by R. Shamasastry | 1956 | 174,809 words | ISBN-13: 9788171106417
The English translation of Arthashastra, which ascribes itself to the famous Brahman Kautilya (also named Vishnugupta and Chanakya) and dates from the period 321-296 B.C. The topics of the text include internal and foreign affairs, civil, military, commercial, fiscal, judicial, tables of weights, measures of length and divisions of time. Original ...
An ascetic, with shaved head or braided hair and living in the cave of a mountain, may pretend to be four hundred years old, and, followed by a number of disciples with braided hair, halt in the vicinity of the capital city of the enemy. The disciples of the ascetic may make presentations of roots and fruits to the king and his ministers and invite them to pay a visit to the venerable ascetic. On the arrival of the king on the spot, the ascetic may acquaint him with the history of ancient kings and their states, and tell him: “Every time when I complete the course of a hundred years, I enter into the fire and come out of it as a fresh youth (bāla). Now, here in your presence, I am going to enter into the fire for the fourth time. It is highly necessary that you may be pleased to honour me with your presence at the time. Please request three boons.” When the king agrees to do so, he may be requested to come and remain at the spot with his wives and children for seven nights to witness the sacrificial performance. When he does so, he may be caught hold of.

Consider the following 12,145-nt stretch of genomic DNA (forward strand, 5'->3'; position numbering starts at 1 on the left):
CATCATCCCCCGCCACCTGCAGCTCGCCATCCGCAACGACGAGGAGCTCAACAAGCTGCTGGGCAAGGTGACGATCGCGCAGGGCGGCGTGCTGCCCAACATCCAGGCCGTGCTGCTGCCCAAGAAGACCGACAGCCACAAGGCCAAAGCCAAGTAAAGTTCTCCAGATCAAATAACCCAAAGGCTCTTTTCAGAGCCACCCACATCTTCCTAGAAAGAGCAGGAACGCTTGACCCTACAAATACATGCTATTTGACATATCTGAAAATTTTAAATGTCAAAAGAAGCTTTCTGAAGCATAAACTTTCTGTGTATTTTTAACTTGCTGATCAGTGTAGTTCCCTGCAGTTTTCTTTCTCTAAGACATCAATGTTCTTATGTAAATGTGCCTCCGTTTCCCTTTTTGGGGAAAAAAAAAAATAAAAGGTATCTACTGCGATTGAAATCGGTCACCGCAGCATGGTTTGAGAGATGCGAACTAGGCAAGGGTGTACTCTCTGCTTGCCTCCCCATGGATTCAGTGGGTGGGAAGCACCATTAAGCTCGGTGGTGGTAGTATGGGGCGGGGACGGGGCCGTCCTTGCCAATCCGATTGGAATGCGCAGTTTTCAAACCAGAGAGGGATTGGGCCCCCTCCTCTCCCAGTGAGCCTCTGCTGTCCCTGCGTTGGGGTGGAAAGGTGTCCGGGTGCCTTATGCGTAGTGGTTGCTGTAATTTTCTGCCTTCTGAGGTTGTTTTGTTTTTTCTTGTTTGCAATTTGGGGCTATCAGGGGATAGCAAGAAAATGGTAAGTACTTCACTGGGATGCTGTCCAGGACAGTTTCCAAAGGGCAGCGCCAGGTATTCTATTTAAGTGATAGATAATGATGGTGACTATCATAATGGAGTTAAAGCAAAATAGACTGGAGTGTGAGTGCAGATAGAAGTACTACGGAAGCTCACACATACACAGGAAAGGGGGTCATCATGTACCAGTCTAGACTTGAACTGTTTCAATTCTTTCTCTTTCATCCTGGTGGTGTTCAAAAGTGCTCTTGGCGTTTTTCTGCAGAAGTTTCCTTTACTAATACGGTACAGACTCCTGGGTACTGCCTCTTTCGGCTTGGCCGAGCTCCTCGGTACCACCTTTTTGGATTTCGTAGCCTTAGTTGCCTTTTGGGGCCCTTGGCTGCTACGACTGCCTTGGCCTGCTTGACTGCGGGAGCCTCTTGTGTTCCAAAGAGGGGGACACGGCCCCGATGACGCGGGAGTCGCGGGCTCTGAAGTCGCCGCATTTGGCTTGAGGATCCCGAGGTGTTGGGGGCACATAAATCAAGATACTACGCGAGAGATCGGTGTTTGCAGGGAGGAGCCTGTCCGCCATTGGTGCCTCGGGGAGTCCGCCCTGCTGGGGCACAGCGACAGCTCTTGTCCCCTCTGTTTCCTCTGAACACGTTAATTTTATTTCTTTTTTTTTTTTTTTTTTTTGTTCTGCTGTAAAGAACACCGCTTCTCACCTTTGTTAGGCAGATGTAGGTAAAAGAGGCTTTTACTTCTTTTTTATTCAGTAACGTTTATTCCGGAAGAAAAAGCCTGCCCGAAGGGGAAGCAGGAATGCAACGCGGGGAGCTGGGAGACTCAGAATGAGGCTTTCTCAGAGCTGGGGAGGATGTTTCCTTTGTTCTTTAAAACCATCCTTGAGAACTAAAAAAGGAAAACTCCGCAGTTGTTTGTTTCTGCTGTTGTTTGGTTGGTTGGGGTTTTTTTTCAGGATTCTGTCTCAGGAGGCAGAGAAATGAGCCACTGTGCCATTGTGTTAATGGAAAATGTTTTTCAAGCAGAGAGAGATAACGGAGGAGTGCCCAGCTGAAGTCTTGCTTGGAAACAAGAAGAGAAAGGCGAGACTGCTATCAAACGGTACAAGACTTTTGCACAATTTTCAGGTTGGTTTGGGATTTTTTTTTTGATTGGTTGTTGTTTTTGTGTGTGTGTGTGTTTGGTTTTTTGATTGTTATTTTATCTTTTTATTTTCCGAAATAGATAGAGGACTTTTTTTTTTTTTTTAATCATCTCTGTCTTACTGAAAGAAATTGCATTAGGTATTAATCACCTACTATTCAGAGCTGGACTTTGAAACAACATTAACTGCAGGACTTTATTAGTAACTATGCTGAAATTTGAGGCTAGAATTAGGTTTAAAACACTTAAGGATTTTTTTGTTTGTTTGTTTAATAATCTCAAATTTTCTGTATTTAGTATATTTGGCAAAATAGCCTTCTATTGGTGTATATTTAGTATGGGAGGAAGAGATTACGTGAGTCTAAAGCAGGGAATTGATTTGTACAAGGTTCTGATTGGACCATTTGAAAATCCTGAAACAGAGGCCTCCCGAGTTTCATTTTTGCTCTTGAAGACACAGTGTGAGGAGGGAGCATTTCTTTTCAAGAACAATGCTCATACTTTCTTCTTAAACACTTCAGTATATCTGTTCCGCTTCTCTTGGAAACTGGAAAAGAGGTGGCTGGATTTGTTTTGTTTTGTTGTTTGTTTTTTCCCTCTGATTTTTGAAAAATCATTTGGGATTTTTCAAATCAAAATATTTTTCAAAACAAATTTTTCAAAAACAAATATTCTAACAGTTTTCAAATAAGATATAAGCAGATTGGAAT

An ascetic, with shaved head or braided hair, and followed by a number of disciples with shaved heads or braided hair, and pretending to be aware of whatever is contained in the interior of the earth, may put in the interior of an ant-hill either a bamboo stick wound round with a piece of cloth drenched in blood and painted with gold dust, or a hollow golden tube into which a snake can enter and remain. One of the disciples may tell the king: “This ascetic can discover blooming treasure trove.” When he asks the ascetic (as to the veracity of the statement), the latter should acknowledge it, and produce a confirmatory evidence (by pulling out the bamboo stick); or having kept some more gold in the interior of the ant-hill, the ascetic may tell the king: “This treasure trove is guarded by a snake and can possibly be taken out by performing necessary sacrifice.” When the king agrees to do so, he may be requested to come and remain........(as before).